Mothers are known for putting themselves last when it comes to their family, and for Donna Bull Guzman of Wylie, she experienced that sacrificial love firsthand growing up.
Born in Perryville, Ark., a small town with no traffic signal, Guzman was the seventh of nine children.
“My mom loved us children…all nine of us,” she said. “She also showed us how much she loved our dad.”
Raising a family of five boys and four girls certainly required extra funds to feed and clothe them, leaving little to pay for all their extra-curricular activities so Guzman’s mother did what she had to do. Five days a week she worked as a waitress to help support the family and continued until the children were grown.
“For over 18 years, she had a deep vein clot in her leg that was inoperable,” she said. “Her leg would swell to twice its size due to being on her feet all day. You can only imagine the amount of pain she endured, yet she went to work everyday and didn’t complain.”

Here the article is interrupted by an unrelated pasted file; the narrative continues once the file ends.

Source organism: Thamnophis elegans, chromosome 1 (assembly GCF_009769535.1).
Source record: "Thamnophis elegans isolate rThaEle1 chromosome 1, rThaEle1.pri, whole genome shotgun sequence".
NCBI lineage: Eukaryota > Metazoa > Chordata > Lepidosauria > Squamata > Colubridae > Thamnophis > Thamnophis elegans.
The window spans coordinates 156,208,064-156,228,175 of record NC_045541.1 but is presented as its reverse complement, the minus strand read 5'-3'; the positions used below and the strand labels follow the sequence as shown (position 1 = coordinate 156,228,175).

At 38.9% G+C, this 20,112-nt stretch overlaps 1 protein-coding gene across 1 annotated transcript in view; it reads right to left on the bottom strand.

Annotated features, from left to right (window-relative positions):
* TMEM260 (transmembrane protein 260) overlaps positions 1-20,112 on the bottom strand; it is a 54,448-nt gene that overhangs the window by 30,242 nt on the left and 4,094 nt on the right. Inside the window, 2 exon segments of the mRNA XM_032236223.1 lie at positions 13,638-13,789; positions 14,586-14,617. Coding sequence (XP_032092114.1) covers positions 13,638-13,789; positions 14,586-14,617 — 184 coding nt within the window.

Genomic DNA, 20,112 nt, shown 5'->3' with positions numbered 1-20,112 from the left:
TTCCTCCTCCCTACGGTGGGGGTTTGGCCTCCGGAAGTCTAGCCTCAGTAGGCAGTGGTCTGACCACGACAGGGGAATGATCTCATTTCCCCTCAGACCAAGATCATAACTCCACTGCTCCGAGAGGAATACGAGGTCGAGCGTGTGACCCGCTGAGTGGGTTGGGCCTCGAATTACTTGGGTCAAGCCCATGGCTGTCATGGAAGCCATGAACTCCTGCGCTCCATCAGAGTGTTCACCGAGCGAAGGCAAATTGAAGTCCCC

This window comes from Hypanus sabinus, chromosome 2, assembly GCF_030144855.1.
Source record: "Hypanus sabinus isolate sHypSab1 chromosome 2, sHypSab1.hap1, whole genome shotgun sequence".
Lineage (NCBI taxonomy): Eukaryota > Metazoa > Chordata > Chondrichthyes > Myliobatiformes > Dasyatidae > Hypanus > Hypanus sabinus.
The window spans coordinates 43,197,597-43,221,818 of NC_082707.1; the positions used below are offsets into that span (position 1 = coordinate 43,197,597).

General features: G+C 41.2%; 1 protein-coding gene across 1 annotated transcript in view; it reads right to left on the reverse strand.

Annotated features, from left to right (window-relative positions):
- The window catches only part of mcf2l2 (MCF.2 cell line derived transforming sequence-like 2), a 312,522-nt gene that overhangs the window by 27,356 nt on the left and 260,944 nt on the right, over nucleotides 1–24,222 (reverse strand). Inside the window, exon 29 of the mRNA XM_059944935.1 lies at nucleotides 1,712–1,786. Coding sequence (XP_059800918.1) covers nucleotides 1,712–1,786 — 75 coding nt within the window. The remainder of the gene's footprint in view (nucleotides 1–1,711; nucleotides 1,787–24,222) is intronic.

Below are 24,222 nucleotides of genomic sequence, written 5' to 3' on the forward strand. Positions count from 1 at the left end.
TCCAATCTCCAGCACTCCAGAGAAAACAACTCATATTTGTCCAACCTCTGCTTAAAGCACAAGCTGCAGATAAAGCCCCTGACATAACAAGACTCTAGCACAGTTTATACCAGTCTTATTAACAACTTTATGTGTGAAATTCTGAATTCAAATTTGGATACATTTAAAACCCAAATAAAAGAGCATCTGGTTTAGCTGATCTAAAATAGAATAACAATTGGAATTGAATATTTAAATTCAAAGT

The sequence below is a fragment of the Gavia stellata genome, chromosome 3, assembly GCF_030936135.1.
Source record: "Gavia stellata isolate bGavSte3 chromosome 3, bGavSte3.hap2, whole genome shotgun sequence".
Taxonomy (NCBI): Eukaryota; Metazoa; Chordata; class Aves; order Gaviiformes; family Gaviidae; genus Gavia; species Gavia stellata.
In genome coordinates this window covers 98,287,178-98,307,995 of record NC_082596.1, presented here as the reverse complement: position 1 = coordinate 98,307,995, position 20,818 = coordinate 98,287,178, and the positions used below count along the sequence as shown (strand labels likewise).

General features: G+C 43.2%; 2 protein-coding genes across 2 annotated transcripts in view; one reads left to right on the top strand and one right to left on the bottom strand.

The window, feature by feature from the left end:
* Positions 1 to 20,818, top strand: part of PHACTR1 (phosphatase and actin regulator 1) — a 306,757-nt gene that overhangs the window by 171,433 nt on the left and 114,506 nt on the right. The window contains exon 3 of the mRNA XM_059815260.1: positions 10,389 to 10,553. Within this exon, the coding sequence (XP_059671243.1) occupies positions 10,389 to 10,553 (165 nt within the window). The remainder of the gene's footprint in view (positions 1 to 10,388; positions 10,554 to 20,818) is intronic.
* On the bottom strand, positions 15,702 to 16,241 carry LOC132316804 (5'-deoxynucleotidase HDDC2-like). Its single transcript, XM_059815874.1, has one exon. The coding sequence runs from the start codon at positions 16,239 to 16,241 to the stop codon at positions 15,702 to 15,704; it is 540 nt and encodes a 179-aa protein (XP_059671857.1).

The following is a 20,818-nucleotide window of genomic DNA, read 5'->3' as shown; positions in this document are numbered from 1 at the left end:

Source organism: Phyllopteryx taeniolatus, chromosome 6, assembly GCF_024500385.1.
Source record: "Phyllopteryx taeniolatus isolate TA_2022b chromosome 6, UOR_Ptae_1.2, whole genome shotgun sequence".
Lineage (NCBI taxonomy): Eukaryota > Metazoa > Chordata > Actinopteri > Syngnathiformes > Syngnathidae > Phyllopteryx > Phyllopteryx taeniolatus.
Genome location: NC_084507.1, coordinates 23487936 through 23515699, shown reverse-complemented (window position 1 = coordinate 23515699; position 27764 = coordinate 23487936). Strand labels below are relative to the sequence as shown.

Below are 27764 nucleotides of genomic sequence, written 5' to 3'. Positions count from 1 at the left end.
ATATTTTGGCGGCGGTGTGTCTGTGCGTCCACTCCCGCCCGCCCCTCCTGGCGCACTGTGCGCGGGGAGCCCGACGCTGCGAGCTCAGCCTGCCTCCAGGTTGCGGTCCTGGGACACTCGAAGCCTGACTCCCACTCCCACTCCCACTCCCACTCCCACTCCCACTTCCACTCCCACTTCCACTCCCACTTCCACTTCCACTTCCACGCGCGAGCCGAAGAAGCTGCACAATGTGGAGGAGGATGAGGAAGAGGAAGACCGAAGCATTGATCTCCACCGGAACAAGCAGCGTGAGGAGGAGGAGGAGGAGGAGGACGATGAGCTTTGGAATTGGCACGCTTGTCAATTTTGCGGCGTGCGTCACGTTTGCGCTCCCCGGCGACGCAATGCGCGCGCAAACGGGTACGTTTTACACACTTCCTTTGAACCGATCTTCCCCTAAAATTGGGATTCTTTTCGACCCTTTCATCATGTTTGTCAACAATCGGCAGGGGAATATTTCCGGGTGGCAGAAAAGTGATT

With her father on military disability by the time she was in the 6th grade, the extra money helped. “There were seven of us children still at home,” she said. “So, our household income wasn’t that much.”
Through the years her mother worked the noon to 8 p.m. shift and was off on Wednesdays and Sundays. Back then, school activities weren’t allowed on church nights and Guzman’s mother never got to see her children participating because she was always working.
As a result of the waitressing job, Guzman said her mom always had a huge change purse full of her tips.
Sonia Duggan • [email protected]
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